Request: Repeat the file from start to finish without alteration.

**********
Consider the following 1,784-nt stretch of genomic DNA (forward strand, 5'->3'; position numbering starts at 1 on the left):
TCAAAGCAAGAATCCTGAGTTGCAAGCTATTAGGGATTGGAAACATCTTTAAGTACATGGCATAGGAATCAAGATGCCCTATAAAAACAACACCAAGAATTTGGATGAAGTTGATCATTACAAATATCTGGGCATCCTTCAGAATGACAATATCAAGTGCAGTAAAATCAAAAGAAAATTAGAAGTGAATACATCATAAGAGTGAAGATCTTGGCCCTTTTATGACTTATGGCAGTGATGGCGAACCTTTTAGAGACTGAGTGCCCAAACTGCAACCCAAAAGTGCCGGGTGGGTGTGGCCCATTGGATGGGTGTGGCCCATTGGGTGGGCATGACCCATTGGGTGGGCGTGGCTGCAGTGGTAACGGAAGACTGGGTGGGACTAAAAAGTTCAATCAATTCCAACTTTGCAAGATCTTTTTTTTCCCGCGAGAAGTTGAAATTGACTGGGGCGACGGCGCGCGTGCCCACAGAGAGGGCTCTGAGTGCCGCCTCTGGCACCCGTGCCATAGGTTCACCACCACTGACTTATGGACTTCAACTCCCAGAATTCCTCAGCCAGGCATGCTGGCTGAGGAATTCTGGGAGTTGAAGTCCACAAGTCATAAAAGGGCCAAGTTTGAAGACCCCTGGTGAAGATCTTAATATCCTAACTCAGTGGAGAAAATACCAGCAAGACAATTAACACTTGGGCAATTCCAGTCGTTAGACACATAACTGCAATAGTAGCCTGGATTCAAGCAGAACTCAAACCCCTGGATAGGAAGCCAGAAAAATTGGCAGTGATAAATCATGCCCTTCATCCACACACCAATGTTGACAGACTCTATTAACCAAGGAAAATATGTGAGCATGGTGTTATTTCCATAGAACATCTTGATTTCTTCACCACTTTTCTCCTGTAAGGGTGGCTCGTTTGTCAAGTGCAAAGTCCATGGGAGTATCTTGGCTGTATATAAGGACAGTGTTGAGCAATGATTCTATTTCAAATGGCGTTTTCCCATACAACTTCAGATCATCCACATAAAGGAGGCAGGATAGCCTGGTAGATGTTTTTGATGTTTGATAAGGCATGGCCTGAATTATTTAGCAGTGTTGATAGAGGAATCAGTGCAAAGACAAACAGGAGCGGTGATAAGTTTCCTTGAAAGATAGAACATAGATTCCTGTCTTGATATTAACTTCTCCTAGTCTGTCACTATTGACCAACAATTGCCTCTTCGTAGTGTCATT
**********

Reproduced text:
Consider the following 1,784-nt stretch of genomic DNA (forward strand, 5'->3'; position numbering starts at 1 on the left):
TCAAAGCAAGAATCCTGAGTTGCAAGCTATTAGGGATTGGAAACATCTTTAAGTACATGGCATAGGAATCAAGATGCCCTATAAAAACAACACCAAGAATTTGGATGAAGTTGATCATTACAAATATCTGGGCATCCTTCAGAATGACAATATCAAGTGCAGTAAAATCAAAAGAAAATTAGAAGTGAATACATCATAAGAGTGAAGATCTTGGCCCTTTTATGACTTATGGCAGTGATGGCGAACCTTTTAGAGACTGAGTGCCCAAACTGCAACCCAAAAGTGCCGGGTGGGTGTGGCCCATTGGATGGGTGTGGCCCATTGGGTGGGCATGACCCATTGGGTGGGCGTGGCTGCAGTGGTAACGGAAGACTGGGTGGGACTAAAAAGTTCAATCAATTCCAACTTTGCAAGATCTTTTTTTTCCCGCGAGAAGTTGAAATTGACTGGGGCGACGGCGCGCGTGCCCACAGAGAGGGCTCTGAGTGCCGCCTCTGGCACCCGTGCCATAGGTTCACCACCACTGACTTATGGACTTCAACTCCCAGAATTCCTCAGCCAGGCATGCTGGCTGAGGAATTCTGGGAGTTGAAGTCCACAAGTCATAAAAGGGCCAAGTTTGAAGACCCCTGGTGAAGATCTTAATATCCTAACTCAGTGGAGAAAATACCAGCAAGACAATTAACACTTGGGCAATTCCAGTCGTTAGACACATAACTGCAATAGTAGCCTGGATTCAAGCAGAACTCAAACCCCTGGATAGGAAGCCAGAAAAATTGGCAGTGATAAATCATGCCCTTCATCCACACACCAATGTTGACAGACTCTATTAACCAAGGAAAATATGTGAGCATGGTGTTATTTCCATAGAACATCTTGATTTCTTCACCACTTTTCTCCTGTAAGGGTGGCTCGTTTGTCAAGTGCAAAGTCCATGGGAGTATCTTGGCTGTATATAAGGACAGTGTTGAGCAATGATTCTATTTCAAATGGCGTTTTCCCATACAACTTCAGATCATCCACATAAAGGAGGCAGGATAGCCTGGTAGATGTTTTTGATGTTTGATAAGGCATGGCCTGAATTATTTAGCAGTGTTGATAGAGGAATCAGTGCAAAGACAAACAGGAGCGGTGATAAGTTTCCTTGAAAGATAGAACATAGATTCCTGTCTTGATATTAACTTCTCCTAGTCTGTCACTATTGACCAACAATTGCCTCTTCGTAGTGTCATT